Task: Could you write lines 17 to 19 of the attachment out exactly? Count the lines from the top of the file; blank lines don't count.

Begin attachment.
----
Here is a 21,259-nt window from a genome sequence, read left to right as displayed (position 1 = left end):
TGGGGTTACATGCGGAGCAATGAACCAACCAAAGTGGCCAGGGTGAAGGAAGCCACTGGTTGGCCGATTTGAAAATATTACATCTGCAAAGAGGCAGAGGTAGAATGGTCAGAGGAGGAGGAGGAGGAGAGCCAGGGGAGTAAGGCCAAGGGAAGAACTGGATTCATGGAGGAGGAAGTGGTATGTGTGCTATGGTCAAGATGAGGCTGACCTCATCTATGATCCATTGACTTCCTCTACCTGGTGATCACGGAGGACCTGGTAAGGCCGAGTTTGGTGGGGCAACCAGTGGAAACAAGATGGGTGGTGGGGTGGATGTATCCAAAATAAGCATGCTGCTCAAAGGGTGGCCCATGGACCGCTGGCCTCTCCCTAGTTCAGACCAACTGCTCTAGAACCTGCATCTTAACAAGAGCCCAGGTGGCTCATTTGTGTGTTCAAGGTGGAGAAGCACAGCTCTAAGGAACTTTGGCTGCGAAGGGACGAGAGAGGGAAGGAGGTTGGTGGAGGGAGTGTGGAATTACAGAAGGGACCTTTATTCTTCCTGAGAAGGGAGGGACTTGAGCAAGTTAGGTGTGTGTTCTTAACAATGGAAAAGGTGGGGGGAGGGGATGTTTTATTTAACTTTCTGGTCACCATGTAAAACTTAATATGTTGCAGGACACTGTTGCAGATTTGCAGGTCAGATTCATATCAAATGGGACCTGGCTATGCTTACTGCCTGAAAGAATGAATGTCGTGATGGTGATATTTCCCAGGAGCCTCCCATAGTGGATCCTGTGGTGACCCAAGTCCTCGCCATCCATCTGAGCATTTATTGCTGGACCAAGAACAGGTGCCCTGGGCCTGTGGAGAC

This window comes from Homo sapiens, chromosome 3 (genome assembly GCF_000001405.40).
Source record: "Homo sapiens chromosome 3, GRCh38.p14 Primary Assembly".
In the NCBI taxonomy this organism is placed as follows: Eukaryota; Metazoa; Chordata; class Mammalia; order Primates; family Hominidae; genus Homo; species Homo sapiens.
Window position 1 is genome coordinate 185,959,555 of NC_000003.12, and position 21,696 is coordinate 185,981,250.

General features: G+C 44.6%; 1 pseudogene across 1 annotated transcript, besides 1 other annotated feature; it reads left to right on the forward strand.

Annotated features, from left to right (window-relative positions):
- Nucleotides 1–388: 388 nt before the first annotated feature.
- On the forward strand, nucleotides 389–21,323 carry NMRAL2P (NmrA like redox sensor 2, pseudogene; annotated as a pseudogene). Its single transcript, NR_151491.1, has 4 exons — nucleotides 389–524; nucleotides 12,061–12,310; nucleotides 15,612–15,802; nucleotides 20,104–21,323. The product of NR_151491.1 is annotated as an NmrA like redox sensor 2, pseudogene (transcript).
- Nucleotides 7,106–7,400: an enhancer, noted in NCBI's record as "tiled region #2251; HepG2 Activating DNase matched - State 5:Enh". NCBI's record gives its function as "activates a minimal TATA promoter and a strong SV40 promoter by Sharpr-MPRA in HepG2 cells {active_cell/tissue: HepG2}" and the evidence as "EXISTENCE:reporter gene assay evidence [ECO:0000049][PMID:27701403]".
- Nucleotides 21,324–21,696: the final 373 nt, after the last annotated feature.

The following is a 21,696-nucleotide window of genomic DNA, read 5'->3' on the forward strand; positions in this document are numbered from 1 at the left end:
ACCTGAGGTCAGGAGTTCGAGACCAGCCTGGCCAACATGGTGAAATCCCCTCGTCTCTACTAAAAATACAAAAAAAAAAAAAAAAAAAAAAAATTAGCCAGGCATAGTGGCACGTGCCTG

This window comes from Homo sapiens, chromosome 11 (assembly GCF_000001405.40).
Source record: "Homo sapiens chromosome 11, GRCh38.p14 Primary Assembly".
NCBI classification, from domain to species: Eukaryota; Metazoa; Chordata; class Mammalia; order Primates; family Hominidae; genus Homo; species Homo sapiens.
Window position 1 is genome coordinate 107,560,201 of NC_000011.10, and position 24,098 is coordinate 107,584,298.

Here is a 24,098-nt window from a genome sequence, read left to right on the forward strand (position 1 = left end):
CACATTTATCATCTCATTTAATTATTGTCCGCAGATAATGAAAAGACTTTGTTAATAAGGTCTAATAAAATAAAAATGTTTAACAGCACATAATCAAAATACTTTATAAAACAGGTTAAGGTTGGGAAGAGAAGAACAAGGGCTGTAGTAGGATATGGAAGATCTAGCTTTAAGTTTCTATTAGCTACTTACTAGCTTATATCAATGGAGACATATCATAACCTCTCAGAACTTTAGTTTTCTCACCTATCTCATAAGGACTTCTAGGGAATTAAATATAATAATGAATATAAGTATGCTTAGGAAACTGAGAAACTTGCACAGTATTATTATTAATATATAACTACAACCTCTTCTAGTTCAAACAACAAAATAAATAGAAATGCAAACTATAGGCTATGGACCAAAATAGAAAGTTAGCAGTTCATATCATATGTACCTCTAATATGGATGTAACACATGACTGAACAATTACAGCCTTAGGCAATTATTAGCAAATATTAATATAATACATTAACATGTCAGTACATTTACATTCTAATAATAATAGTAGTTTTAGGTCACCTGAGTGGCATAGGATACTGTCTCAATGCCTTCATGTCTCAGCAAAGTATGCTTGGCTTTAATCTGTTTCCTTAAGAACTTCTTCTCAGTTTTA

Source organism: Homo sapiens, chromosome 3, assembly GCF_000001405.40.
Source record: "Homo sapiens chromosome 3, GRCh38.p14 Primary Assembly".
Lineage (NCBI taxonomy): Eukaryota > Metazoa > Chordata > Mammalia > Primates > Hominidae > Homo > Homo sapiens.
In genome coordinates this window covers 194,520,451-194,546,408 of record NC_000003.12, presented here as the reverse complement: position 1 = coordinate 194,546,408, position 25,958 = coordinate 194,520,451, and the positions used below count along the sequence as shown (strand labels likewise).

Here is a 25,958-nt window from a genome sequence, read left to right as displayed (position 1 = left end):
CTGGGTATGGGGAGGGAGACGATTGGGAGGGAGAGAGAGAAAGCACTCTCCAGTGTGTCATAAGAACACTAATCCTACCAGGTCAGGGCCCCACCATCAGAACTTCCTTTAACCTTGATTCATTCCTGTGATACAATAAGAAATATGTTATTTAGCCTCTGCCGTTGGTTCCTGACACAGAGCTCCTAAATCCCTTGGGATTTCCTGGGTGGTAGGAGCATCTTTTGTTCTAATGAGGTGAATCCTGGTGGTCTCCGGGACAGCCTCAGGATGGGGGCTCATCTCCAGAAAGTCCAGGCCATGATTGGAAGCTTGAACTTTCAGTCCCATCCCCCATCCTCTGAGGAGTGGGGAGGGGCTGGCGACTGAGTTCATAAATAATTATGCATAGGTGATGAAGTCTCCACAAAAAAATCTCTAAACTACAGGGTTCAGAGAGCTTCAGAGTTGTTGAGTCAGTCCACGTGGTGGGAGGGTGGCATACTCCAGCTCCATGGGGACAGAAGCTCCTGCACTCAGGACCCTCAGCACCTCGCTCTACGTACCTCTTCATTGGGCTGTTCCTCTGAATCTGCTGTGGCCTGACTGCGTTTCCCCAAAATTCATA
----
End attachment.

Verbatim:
NCBI classification, from domain to species: Eukaryota; Metazoa; Chordata; class Mammalia; order Primates; family Hominidae; genus Homo; species Homo sapiens.
Window position 1 is genome coordinate 107,560,201 of NC_000011.10, and position 24,098 is coordinate 107,584,298.

Here is a 24,098-nt window from a genome sequence, read left to right on the forward strand (position 1 = left end):